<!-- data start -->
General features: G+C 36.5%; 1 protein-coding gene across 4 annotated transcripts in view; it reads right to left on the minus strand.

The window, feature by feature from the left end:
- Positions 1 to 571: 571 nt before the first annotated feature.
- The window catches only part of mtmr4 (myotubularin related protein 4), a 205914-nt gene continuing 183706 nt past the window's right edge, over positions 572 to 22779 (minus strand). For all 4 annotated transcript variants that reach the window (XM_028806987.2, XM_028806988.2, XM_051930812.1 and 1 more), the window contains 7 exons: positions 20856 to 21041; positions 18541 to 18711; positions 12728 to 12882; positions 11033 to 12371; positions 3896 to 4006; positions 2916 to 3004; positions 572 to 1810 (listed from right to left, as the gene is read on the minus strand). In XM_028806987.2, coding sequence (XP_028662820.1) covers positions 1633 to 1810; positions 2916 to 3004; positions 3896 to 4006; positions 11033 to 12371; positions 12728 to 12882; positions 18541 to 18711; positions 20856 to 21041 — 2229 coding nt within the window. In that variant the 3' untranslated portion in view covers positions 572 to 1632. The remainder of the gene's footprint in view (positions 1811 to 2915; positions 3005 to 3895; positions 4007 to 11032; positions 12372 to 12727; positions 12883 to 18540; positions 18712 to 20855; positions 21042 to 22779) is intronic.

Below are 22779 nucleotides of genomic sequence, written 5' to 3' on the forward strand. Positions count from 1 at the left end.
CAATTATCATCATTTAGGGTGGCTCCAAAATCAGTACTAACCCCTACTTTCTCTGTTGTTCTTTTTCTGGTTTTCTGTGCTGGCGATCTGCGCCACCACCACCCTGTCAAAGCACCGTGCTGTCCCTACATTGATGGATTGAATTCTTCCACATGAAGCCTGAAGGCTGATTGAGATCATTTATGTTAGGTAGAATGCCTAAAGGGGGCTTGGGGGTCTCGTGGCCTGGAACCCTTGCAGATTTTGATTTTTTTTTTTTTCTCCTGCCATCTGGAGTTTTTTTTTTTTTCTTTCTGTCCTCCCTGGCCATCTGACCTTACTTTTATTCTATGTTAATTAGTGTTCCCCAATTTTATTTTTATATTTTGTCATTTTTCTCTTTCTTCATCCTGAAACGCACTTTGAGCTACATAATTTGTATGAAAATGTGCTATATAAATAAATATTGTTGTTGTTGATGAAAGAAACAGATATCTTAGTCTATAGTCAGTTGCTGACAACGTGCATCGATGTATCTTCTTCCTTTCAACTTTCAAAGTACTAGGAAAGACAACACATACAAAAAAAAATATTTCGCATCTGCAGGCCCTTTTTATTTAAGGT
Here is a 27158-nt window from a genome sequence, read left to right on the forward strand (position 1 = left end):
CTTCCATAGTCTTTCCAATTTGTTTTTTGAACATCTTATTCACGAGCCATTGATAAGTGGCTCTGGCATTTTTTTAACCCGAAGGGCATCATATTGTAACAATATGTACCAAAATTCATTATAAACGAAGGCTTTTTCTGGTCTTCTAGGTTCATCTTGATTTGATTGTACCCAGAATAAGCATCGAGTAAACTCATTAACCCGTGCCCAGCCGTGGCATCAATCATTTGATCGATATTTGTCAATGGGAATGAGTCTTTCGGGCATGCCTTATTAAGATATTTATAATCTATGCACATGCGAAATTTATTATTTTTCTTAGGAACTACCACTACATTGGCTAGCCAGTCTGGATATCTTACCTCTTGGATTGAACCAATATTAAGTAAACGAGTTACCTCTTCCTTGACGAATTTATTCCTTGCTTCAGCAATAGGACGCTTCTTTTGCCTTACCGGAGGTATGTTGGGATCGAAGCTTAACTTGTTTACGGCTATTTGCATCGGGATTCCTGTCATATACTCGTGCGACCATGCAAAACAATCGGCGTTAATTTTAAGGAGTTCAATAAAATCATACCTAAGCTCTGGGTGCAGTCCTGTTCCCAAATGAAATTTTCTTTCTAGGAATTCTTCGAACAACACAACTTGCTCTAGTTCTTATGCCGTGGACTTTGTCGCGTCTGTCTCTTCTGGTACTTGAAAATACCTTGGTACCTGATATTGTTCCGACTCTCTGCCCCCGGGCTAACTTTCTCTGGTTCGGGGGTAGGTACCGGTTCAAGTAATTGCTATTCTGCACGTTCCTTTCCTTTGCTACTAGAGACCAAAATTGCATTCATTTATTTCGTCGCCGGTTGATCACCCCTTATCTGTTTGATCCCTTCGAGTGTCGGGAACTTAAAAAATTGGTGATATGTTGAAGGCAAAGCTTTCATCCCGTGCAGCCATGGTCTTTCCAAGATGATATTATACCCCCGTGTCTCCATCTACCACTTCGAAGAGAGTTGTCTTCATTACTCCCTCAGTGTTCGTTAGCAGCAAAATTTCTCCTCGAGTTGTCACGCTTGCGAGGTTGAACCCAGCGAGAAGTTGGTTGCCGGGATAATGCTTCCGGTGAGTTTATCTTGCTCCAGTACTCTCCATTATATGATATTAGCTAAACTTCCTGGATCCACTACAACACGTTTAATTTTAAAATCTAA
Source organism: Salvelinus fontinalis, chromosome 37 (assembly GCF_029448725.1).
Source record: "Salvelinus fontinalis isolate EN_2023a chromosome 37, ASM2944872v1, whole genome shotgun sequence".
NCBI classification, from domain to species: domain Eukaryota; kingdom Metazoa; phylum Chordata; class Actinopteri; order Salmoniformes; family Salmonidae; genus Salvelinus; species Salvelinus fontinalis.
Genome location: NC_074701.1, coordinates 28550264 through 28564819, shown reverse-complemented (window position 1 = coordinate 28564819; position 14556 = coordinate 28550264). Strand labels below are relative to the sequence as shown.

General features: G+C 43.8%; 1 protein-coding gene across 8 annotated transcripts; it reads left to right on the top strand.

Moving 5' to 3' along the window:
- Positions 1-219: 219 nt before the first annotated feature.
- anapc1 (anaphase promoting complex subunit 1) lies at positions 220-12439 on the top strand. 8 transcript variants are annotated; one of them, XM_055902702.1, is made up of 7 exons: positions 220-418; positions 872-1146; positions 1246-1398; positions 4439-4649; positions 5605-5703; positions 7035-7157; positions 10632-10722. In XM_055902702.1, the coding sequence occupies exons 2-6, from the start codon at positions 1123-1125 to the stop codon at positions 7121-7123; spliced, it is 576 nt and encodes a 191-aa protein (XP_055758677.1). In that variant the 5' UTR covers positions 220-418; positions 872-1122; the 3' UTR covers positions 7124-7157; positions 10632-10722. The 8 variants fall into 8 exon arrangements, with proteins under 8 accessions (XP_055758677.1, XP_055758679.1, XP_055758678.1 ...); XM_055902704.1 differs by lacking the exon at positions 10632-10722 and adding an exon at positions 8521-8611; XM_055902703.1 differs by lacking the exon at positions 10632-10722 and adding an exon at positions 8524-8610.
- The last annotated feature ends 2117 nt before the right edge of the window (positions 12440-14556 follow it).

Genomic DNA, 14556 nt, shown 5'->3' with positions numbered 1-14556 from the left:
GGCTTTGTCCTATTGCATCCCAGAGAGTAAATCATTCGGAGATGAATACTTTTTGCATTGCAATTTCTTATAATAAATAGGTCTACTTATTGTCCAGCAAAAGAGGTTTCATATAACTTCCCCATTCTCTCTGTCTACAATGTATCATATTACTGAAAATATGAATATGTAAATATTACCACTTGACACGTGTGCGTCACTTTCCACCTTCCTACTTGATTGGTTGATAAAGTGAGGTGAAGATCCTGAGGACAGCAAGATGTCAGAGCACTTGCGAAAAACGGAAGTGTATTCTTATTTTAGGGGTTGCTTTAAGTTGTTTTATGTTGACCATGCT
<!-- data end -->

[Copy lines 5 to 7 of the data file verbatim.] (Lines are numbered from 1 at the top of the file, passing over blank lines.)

Below are 22779 nucleotides of genomic sequence, written 5' to 3' on the forward strand. Positions count from 1 at the left end.
CAATTATCATCATTTAGGGTGGCTCCAAAATCAGTACTAACCCCTACTTTCTCTGTTGTTCTTTTTCTGGTTTTCTGTGCTGGCGATCTGCGCCACCACCACCCTGTCAAAGCACCGTGCTGTCCCTACATTGATGGATTGAATTCTTCCACATGAAGCCTGAAGGCTGATTGAGATCATTTATGTTAGGTAGAATGCCTAAAGGGGGCTTGGGGGTCTCGTGGCCTGGAACCCTTGCAGATTTTGATTTTTTTTTTTTTCTCCTGCCATCTGGAGTTTTTTTTTTTTTCTTTCTGTCCTCCCTGGCCATCTGACCTTACTTTTATTCTATGTTAATTAGTGTTCCCCAATTTTATTTTTATATTTTGTCATTTTTCTCTTTCTTCATCCTGAAACGCACTTTGAGCTACATAATTTGTATGAAAATGTGCTATATAAATAAATATTGTTGTTGTTGATGAAAGAAACAGATATCTTAGTCTATAGTCAGTTGCTGACAACGTGCATCGATGTATCTTCTTCCTTTCAACTTTCAAAGTACTAGGAAAGACAACACATACAAAAAAAAATATTTCGCATCTGCAGGCCCTTTTTATTTAAGGT
Here is a 27158-nt window from a genome sequence, read left to right on the forward strand (position 1 = left end):